Small TNF Fires Quickly Extinguished Amid Slower Start to Fire Season

By Stephen Kulieke

USFS “hotshots” in action against the Boca Fire on Sunday, August 1.
Photo courtesy of the TNF

Quick action by firefighters helped keep two recent small fires—the Austin Fire and Boca Fire— from spreading further in the Tahoe National Forest (TNF) near Jackson Meadows and Boca Reservoir.

Sparked by lightning on July 30, the Austin Fire burned in “heavy dead and down slash with some single tree torching” one mile southwest of Jackson Meadows in USFS’ Sierraville Ranger District, just south of the Sierra County line in Nevada County.

According to a TNF Facebook posting, the Austin Fire was held to three-quarters of an acre by USFS firefighters on the ground, including those with TNF Sierraville Engine 361 and TNF Truckee Engine 371, supported by helicopter-bucket aerial resources. In the posting, TNF thanked the caller on Grouse Ridge who called 911 to report the fire and thanked the public for maintaining their distance from fire suppression equipment—also expressing gratitude that no personal drones were flown that would have halted aerial firefighting operations.

At 5:45 a.m. on August 1, Shelley Purser at the TNF Babbitt Peak Lookout spotted a smoke column in the Russell Valley area northwest of Boca Reservoir in the Truckee Ranger District in Nevada County and called it into TNF Dispatch. The early morning detection of the half-acre Boca Fire “allowed the engines crews and hotshots to rapidly complete a hose lay and handline” around the half-acre Boca Fire before winds and temperatures increased, noted the TNF Facebook posting.

“Highlighting these small fires [allows us] to give props to firefighters who are working really hard,” TNF Public Information Officer Adam Collins-Torruella told The Mountain Messenger. “And as we post about catching these fires while they’re still small, the community can get an idea of how we’re preventing larger [fire] incidents,” he added.

Unlike the Austin Fire, the Boca Fire was human-caused, the result of an “escaped, illegal campfire” in violation of U.S. Forest Service (USFS) restrictions currently in effect. Due to ongoing drought and warming conditions, Stage 1 fire restrictions were implemented July 20 throughout the Tahoe National Forest. Under the order, campfires and charcoal briquette fires are allowed only in established fire rings within USFS-designated campgrounds and day-use sites, but not outside of those areas. (Go to: https://www.fs.usda.gov/tahoe.)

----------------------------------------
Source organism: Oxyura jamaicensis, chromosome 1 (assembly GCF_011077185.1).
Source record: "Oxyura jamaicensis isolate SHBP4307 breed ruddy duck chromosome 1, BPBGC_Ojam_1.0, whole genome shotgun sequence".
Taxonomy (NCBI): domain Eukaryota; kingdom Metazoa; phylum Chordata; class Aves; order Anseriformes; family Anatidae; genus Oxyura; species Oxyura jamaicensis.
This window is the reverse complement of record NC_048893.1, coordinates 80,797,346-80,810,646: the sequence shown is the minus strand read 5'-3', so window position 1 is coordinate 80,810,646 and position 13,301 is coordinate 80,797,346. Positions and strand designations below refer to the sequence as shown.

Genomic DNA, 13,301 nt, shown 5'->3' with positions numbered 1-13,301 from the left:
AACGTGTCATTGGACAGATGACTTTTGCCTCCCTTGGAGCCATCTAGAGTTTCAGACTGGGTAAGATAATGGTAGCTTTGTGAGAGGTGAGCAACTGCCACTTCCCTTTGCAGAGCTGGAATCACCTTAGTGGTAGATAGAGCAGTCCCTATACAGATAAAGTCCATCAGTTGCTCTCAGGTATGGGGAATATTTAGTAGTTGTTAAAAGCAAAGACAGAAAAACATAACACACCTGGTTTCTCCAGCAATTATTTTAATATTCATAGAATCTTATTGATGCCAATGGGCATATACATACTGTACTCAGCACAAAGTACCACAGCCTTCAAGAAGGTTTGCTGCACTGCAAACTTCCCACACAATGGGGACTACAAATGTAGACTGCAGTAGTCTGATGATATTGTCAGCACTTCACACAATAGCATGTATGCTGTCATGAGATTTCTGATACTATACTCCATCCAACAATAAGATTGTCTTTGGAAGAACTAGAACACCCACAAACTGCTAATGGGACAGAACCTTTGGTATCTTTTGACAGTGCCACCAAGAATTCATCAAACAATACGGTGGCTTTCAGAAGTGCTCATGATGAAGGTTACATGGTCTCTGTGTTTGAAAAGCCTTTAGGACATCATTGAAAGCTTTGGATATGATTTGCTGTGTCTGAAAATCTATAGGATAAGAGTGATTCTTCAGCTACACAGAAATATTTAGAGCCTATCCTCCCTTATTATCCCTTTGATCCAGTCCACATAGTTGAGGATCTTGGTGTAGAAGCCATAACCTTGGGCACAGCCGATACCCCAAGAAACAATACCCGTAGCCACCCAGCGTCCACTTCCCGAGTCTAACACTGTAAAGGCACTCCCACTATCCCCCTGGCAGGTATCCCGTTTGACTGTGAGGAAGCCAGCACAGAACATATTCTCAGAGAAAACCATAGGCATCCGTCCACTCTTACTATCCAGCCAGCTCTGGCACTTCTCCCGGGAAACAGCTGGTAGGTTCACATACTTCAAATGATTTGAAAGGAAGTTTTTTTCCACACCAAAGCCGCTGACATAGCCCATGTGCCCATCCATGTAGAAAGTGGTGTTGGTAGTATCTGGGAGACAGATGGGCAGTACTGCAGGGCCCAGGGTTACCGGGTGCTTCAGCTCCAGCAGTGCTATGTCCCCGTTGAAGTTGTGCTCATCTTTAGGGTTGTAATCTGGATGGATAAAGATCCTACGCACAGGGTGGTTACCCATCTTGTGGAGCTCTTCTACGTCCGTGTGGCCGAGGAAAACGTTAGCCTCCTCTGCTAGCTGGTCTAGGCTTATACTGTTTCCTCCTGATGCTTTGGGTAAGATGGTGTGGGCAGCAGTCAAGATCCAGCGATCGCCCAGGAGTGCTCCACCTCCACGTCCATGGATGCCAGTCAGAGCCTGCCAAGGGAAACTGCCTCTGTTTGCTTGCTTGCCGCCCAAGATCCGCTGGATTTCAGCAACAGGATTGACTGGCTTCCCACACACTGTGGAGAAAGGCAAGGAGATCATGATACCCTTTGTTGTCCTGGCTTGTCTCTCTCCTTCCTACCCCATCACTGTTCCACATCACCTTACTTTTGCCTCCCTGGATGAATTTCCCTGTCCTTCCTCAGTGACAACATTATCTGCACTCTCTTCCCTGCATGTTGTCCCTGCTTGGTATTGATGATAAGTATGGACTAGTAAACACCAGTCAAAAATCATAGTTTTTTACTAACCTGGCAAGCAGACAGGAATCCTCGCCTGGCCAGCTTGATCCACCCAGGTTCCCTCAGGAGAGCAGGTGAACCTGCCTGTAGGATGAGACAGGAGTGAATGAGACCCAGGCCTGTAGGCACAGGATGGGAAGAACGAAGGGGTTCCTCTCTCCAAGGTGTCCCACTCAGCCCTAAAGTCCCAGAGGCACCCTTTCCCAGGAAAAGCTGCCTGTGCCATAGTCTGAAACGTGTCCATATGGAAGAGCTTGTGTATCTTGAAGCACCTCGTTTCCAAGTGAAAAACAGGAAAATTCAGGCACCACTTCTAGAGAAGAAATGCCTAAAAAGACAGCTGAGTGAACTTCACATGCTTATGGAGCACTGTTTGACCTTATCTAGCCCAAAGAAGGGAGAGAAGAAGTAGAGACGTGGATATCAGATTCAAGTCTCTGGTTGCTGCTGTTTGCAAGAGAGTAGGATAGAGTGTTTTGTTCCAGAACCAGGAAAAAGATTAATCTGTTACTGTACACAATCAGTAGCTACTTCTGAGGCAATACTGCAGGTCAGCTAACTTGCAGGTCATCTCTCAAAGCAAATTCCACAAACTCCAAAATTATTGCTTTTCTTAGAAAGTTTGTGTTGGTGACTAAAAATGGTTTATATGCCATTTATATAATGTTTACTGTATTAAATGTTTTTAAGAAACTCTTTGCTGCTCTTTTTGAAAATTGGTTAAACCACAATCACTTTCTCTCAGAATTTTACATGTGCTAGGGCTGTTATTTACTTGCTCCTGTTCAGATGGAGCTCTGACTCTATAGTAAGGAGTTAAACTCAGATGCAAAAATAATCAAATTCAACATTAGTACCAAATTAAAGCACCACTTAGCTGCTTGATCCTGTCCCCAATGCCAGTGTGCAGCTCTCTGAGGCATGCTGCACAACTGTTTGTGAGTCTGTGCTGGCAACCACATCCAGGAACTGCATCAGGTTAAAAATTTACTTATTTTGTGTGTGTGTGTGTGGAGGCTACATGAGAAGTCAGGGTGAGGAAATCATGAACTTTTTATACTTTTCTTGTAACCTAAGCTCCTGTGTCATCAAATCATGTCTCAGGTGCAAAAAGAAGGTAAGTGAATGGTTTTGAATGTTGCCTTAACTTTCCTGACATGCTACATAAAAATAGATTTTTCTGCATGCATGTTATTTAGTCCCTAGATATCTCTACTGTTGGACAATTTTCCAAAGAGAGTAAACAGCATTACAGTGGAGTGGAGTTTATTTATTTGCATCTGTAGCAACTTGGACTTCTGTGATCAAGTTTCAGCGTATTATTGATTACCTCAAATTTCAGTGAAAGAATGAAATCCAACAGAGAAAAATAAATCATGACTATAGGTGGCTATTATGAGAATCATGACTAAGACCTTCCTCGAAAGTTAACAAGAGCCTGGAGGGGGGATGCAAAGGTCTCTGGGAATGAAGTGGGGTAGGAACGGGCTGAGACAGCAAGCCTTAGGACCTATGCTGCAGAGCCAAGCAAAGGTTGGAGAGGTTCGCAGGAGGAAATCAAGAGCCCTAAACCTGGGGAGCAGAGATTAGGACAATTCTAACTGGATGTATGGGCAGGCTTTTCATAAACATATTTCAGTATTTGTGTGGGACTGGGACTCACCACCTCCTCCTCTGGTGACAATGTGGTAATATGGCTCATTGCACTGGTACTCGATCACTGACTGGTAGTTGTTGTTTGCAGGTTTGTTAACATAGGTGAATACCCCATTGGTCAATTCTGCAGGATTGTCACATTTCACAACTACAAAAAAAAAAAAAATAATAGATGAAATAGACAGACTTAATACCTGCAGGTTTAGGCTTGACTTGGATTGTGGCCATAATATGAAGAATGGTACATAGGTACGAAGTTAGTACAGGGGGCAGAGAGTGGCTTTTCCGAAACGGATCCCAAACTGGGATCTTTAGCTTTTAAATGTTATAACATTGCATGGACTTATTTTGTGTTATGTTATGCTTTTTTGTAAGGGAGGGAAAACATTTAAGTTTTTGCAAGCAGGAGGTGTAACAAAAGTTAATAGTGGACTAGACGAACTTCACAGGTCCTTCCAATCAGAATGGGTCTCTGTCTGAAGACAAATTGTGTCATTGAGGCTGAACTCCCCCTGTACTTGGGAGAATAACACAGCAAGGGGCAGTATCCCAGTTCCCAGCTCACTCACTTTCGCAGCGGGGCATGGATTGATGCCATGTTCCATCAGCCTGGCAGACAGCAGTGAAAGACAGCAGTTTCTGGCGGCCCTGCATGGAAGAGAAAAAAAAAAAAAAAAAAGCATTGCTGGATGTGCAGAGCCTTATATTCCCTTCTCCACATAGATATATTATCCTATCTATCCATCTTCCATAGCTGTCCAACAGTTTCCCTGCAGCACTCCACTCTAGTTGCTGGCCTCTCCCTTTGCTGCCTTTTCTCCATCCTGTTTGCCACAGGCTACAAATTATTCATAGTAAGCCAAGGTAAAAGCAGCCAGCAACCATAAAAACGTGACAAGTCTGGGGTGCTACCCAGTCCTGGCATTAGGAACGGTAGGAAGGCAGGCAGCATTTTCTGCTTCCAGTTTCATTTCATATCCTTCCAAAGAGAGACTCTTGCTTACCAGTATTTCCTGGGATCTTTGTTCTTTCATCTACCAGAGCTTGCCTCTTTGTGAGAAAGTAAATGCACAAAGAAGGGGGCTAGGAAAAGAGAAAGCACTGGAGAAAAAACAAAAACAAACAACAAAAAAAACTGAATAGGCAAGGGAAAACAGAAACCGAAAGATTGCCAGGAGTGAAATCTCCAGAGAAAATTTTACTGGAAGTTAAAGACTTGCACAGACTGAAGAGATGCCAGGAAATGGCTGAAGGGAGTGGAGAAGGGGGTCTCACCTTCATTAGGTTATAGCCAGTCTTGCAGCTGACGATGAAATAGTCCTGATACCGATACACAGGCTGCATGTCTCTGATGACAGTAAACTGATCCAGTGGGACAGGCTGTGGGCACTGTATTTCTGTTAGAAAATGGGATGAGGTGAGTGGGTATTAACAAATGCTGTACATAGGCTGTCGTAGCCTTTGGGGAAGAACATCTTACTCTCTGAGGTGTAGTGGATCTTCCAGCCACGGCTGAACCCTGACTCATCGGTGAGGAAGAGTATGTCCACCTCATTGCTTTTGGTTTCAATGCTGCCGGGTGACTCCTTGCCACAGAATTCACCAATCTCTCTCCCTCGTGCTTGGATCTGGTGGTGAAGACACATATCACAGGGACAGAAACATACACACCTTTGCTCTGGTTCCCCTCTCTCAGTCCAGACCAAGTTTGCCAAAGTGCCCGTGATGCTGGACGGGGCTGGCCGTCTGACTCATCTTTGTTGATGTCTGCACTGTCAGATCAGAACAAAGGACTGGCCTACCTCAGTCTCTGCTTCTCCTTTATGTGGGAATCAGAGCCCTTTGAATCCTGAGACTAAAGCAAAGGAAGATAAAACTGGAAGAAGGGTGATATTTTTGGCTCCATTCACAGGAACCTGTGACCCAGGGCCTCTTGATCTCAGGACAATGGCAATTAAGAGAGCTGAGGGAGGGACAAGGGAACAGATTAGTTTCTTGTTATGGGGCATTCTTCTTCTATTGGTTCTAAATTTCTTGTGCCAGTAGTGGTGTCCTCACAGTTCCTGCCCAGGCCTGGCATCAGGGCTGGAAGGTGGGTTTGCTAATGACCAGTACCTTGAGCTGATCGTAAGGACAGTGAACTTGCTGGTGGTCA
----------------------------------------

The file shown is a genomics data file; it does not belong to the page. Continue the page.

Those whose illegal campfire outside of approved areas ignited the Boca Fire were cited for violating the order and are facing penalties of up to $5,000, six months imprisonment, or both, said TNF’s Collins-Torruella. The Messenger will be following the upcoming U.S. District Court case.

Despite serious and damaging fires in Mariposa and Siskiyou counties, California’s 2022 wildfire season thus far has not been as catastrophic as in recent years—although we are now entering the months of most extreme fire risk.

As of August 1, CAL FIRE and USFS have reported 4,927 fires destroying 147,034 acres. Last year at this time, 5,945 fires in the state had decimated 517,530 acres.

The impact already last year was reflected in The Mountain Messenger’s coverage of the state’s 2021 wildfire season. The Messenger’s July 29, 2021 issue reported on how the end of July saw “little relief” from wildfires—with Alpine County’s Tamarack Fire scorching nearly 69,000 acres with 59% containment and the Beckwourth Complex Fire more than 105,000 acres with 98% containment. The paper’s following week issue on August 5, 2021 reported on the devastating Dixie Fire in Plumas and Butte counties exceeding a quarter-million acres, on its way to becoming California’s largest single fire ever at nearly a million acres.

California’s largest fire of 2022 thus far—the McKinney Fire in the Klamath National Forest in Siskiyou County—started on July 29 and as of August 3 has burned nearly 58,000 acres with zero containment. Four fatalities have been reported from the fire.

The state’s second largest fire this season, the Oak Fire, began July 22 in Mariposa County 30 miles west of Yosemite National Park and has burned more than 19,000 acres destroying nearly 200 structures. At press time, containment stood at 81%.

The other widely reported 2022 wildfire, the Washburn Fire that began on July 7 and burned nearly 5,000 acres threatening Yosemite National Park’s renowned Mariposa Grove of giant sequoias, is 97% contained. On August 3, the Mariposa Grove was reopened to the public with none of the beloved trees lost to the fire.

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